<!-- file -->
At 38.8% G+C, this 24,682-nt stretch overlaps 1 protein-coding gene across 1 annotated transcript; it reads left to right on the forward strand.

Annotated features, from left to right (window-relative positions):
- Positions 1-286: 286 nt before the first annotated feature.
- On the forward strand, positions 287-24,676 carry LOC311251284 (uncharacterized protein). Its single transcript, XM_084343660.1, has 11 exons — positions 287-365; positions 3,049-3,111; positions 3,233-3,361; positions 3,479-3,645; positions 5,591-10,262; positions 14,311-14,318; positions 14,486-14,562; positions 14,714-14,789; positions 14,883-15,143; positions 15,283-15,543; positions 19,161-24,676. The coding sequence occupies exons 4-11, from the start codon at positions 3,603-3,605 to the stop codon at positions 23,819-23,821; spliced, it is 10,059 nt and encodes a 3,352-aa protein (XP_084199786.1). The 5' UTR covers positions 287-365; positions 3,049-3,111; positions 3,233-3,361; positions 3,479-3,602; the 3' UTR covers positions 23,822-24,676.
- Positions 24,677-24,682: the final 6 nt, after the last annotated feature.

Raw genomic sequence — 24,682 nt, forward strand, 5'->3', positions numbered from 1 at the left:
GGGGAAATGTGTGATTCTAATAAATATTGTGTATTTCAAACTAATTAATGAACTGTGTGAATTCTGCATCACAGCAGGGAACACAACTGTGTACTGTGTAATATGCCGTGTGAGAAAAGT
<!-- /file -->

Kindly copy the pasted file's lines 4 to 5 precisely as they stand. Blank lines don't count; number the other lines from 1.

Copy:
- On the forward strand, positions 287-24,676 carry LOC311251284 (uncharacterized protein). Its single transcript, XM_084343660.1, has 11 exons — positions 287-365; positions 3,049-3,111; positions 3,233-3,361; positions 3,479-3,645; positions 5,591-10,262; positions 14,311-14,318; positions 14,486-14,562; positions 14,714-14,789; positions 14,883-15,143; positions 15,283-15,543; positions 19,161-24,676. The coding sequence occupies exons 4-11, from the start codon at positions 3,603-3,605 to the stop codon at positions 23,819-23,821; spliced, it is 10,059 nt and encodes a 3,352-aa protein (XP_084199786.1). The 5' UTR covers positions 287-365; positions 3,049-3,111; positions 3,233-3,361; positions 3,479-3,602; the 3' UTR covers positions 23,822-24,676.
- Positions 24,677-24,682: the final 6 nt, after the last annotated feature.